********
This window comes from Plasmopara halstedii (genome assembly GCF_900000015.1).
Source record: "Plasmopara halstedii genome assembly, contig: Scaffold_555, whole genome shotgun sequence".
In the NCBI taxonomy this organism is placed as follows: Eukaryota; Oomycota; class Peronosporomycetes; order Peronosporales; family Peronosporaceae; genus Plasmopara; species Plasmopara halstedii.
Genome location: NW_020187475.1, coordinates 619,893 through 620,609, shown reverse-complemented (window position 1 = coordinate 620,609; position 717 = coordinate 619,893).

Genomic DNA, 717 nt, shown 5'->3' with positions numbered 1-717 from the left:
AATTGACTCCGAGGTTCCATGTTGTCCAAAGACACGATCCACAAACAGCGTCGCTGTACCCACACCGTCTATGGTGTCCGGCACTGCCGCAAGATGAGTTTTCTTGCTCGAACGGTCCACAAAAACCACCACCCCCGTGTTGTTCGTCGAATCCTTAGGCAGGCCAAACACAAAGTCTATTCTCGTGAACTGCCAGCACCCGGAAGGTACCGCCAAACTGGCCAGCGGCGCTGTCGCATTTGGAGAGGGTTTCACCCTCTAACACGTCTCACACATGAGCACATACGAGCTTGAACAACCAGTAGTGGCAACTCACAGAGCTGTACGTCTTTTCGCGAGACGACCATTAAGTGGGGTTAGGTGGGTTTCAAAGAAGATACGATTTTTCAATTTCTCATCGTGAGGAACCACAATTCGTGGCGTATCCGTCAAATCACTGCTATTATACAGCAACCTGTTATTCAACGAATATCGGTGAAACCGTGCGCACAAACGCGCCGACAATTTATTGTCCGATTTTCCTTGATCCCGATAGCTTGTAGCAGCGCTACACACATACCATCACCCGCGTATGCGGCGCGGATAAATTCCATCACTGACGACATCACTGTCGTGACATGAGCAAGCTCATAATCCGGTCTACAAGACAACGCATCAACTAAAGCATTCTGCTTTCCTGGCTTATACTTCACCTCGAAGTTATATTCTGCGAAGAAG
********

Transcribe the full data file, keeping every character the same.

This window comes from Plasmopara halstedii (genome assembly GCF_900000015.1).
Source record: "Plasmopara halstedii genome assembly, contig: Scaffold_555, whole genome shotgun sequence".
In the NCBI taxonomy this organism is placed as follows: Eukaryota; Oomycota; class Peronosporomycetes; order Peronosporales; family Peronosporaceae; genus Plasmopara; species Plasmopara halstedii.
Genome location: NW_020187475.1, coordinates 619,893 through 620,609, shown reverse-complemented (window position 1 = coordinate 620,609; position 717 = coordinate 619,893).

Genomic DNA, 717 nt, shown 5'->3' with positions numbered 1-717 from the left:
AATTGACTCCGAGGTTCCATGTTGTCCAAAGACACGATCCACAAACAGCGTCGCTGTACCCACACCGTCTATGGTGTCCGGCACTGCCGCAAGATGAGTTTTCTTGCTCGAACGGTCCACAAAAACCACCACCCCCGTGTTGTTCGTCGAATCCTTAGGCAGGCCAAACACAAAGTCTATTCTCGTGAACTGCCAGCACCCGGAAGGTACCGCCAAACTGGCCAGCGGCGCTGTCGCATTTGGAGAGGGTTTCACCCTCTAACACGTCTCACACATGAGCACATACGAGCTTGAACAACCAGTAGTGGCAACTCACAGAGCTGTACGTCTTTTCGCGAGACGACCATTAAGTGGGGTTAGGTGGGTTTCAAAGAAGATACGATTTTTCAATTTCTCATCGTGAGGAACCACAATTCGTGGCGTATCCGTCAAATCACTGCTATTATACAGCAACCTGTTATTCAACGAATATCGGTGAAACCGTGCGCACAAACGCGCCGACAATTTATTGTCCGATTTTCCTTGATCCCGATAGCTTGTAGCAGCGCTACACACATACCATCACCCGCGTATGCGGCGCGGATAAATTCCATCACTGACGACATCACTGTCGTGACATGAGCAAGCTCATAATCCGGTCTACAAGACAACGCATCAACTAAAGCATTCTGCTTTCCTGGCTTATACTTCACCTCGAAGTTATATTCTGCGAAGAAG